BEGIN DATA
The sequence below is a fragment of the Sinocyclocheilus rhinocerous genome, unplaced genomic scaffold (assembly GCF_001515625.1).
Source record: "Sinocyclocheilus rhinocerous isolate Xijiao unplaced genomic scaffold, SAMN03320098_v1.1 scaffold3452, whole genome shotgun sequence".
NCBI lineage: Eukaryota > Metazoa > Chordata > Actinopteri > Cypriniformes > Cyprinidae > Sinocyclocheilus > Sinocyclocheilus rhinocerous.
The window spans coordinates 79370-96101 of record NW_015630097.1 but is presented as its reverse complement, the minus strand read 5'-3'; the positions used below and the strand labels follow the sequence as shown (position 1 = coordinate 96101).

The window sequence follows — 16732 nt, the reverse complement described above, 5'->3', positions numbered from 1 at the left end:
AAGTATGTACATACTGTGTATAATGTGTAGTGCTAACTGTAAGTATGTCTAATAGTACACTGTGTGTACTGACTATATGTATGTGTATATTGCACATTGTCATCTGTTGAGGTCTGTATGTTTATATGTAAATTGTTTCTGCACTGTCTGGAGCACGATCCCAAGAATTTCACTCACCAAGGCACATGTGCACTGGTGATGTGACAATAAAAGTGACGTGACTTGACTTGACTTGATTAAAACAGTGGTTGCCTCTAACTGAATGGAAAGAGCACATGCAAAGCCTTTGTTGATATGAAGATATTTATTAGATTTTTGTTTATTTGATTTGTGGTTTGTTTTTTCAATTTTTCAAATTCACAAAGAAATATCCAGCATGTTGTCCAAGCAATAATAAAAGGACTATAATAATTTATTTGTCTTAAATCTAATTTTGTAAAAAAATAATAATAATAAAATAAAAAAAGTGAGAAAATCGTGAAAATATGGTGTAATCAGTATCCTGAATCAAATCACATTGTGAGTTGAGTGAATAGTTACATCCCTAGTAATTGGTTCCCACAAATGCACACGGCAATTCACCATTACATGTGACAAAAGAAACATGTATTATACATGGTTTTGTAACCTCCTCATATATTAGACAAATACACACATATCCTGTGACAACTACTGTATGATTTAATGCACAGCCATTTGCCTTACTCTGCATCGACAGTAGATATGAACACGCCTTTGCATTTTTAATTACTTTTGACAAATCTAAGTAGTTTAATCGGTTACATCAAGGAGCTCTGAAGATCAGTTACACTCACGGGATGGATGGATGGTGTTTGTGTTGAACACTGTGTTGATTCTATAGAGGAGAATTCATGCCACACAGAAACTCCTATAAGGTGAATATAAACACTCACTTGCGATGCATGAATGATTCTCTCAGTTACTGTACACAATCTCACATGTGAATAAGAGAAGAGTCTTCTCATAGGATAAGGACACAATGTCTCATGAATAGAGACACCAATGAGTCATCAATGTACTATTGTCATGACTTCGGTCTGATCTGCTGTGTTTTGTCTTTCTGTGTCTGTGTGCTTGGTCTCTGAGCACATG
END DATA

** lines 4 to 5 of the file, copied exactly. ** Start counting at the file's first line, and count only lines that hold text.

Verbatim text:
The window spans coordinates 79370-96101 of record NW_015630097.1 but is presented as its reverse complement, the minus strand read 5'-3'; the positions used below and the strand labels follow the sequence as shown (position 1 = coordinate 96101).

The window sequence follows — 16732 nt, the reverse complement described above, 5'->3', positions numbered from 1 at the left end: